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MoPOP at dusk, Seattle

Sunday, June 23, 2013

Quotes from Propaganda, 1928

Propaganda is the executive arm of the invisible government.

“The conscious and intelligent manipulation of the organized habits and opinions of the masses is an important element in democratic society. Those who manipulate this unseen mechanism of society constitute an invisible government which is the true ruling power of our country. ...We are governed, our minds are molded, our tastes formed, our ideas suggested, largely by men we have never heard of. This is a logical result of the way in which our democratic society is organized. Vast numbers of human beings must cooperate in this manner if they are to live together as a smoothly functioning society. ...In almost every act of our daily lives, whether in the sphere of politics or business, in our social conduct or our ethical thinking, we are dominated by the relatively small number of persons...who understand the mental processes and social patterns of the masses. It is they who pull the wires which control the public mind.”

“But being dependent, every day of the year and for year after year, upon certain politicians for news, the newspaper reporters are obliged to work in harmony with their news sources.” 

“It is asked whether, in fact, the leader makes propaganda, or whether propaganda makes the leader. There is a widespread impression that a good press agent can puff up a nobody into a great man. The answer is the same as that made to the old query as to whether the newspaper makes public opinion or whether public opinion makes the newspaper. There has to be fertile ground for the leader and the idea to fall on. But the leader also has to have some vital seed to sow. To use another figure, a mutual need has to exist before either can become positively effective. Propaganda is of no use to the politician unless he has something to say which the public, consciously or unconsciously, wants to hear.”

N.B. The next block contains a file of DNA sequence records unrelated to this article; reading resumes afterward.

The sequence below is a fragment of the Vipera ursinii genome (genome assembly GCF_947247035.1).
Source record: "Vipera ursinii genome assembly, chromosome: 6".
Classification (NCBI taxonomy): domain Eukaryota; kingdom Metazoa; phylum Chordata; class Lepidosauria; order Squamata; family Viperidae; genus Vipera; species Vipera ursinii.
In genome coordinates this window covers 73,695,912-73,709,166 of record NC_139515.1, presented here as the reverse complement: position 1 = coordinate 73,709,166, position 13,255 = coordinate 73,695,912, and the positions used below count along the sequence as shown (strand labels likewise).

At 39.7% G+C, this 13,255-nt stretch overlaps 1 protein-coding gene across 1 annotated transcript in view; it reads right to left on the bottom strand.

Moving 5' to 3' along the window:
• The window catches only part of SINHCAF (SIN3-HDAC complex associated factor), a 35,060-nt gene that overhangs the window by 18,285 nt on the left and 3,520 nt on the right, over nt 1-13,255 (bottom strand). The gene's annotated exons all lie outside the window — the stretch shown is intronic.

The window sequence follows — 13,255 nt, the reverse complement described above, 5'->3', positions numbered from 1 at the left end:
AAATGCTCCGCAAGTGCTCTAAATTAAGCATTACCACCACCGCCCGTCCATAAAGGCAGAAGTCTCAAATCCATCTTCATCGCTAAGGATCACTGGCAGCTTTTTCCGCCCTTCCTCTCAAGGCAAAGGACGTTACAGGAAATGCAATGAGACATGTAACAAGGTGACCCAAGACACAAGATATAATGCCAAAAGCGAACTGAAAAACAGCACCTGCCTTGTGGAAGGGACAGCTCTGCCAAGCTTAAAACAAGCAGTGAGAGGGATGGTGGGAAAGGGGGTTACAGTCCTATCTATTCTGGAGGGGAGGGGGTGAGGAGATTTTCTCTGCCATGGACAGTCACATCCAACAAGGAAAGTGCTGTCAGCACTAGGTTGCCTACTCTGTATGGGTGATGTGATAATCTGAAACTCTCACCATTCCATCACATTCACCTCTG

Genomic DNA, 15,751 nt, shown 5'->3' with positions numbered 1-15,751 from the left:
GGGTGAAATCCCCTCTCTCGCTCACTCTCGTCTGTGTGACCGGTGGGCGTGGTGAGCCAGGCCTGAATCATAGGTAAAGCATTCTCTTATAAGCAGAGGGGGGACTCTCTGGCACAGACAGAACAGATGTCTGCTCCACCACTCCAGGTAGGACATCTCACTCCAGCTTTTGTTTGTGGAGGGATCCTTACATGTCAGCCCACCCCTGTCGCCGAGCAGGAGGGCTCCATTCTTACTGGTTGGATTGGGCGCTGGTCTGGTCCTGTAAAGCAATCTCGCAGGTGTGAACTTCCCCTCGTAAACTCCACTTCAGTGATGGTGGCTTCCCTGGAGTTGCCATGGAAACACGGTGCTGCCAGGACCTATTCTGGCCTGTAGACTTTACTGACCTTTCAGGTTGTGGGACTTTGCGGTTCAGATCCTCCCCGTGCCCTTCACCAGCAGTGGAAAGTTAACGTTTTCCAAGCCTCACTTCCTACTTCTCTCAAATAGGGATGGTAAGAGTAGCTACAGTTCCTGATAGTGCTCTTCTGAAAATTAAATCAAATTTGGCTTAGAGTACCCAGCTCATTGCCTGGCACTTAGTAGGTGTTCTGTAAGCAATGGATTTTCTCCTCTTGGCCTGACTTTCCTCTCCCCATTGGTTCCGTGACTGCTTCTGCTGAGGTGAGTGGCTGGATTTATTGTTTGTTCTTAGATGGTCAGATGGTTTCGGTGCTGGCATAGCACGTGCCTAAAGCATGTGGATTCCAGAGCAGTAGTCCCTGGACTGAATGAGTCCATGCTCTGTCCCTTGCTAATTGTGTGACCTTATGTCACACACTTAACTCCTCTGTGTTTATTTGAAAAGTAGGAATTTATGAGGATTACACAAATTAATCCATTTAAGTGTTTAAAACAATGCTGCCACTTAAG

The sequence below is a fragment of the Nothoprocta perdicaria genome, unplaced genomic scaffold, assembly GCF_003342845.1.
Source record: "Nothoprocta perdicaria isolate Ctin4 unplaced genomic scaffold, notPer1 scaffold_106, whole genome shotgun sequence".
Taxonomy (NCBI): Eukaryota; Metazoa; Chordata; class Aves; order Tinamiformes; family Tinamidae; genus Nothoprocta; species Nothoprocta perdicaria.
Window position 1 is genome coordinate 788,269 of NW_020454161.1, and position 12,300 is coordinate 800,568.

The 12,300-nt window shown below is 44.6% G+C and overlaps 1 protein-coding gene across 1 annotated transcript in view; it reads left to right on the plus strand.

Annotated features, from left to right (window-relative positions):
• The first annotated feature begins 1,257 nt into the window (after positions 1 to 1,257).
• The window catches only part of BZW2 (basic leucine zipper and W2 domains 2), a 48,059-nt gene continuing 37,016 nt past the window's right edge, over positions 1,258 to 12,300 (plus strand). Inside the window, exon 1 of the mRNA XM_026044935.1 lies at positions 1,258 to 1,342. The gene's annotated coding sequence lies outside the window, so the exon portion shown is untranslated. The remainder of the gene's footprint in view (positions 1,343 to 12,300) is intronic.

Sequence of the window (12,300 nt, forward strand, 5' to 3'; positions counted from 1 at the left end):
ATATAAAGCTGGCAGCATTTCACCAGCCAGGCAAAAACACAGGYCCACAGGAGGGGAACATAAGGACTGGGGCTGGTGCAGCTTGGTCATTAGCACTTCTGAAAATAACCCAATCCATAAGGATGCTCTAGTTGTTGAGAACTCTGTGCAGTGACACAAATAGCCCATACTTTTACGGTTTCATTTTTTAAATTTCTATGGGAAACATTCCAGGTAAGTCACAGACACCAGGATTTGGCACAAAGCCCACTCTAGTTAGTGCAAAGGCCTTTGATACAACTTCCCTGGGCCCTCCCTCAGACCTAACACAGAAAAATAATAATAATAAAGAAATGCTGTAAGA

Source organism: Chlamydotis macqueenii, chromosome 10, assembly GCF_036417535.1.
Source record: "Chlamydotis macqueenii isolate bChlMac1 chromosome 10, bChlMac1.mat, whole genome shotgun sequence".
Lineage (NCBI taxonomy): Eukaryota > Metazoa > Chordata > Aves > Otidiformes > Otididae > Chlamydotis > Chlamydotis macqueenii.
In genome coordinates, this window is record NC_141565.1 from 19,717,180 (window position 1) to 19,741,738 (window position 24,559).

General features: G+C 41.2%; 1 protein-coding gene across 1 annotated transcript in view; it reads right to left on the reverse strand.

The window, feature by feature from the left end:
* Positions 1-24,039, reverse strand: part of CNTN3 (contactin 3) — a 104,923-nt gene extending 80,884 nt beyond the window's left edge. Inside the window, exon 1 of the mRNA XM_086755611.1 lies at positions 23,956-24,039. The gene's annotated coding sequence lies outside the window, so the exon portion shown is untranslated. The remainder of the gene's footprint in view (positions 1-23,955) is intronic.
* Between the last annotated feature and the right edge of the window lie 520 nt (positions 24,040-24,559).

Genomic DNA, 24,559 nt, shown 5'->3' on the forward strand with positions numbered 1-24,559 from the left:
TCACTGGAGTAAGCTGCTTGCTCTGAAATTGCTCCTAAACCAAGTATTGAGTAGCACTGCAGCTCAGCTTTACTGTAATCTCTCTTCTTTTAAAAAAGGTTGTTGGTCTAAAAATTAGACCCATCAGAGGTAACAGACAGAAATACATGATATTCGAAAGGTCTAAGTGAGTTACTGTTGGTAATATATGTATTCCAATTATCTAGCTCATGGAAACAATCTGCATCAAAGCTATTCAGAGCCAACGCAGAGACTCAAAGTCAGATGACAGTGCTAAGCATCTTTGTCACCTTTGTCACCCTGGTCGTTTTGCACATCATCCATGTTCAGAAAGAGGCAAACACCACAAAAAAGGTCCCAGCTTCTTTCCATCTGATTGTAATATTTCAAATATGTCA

“Universal literacy was supposed to educate the common man to control his environment. Once he could read and write he would have a mind fit to rule. So ran the democratic doctrine. But instead of a mind, universal literacy has given him rubber stamps, rubber stamps inked with advertising slogans, with editorials, with published scientific data, with the trivialities of the tabloids and the platitudes of history, but quite innocent of original thought. Each man's rubber stamps are the duplicates of millions of others, so that when those millions are exposed to the same stimuli, all receive identical imprints. It may seem an exaggeration to say that the American public gets most of its ideas in this wholesale fashion. The mechanism by which ideas are disseminated on a large scale is propaganda, in the broad sense of an organized effort to spread a particular belief or doctrine.” 

If we understand the mechanism and motives of the group mind, it is now possible to control and regiment the masses according to our will without them knowing it. 

Edward L. Bernays, Propaganda 

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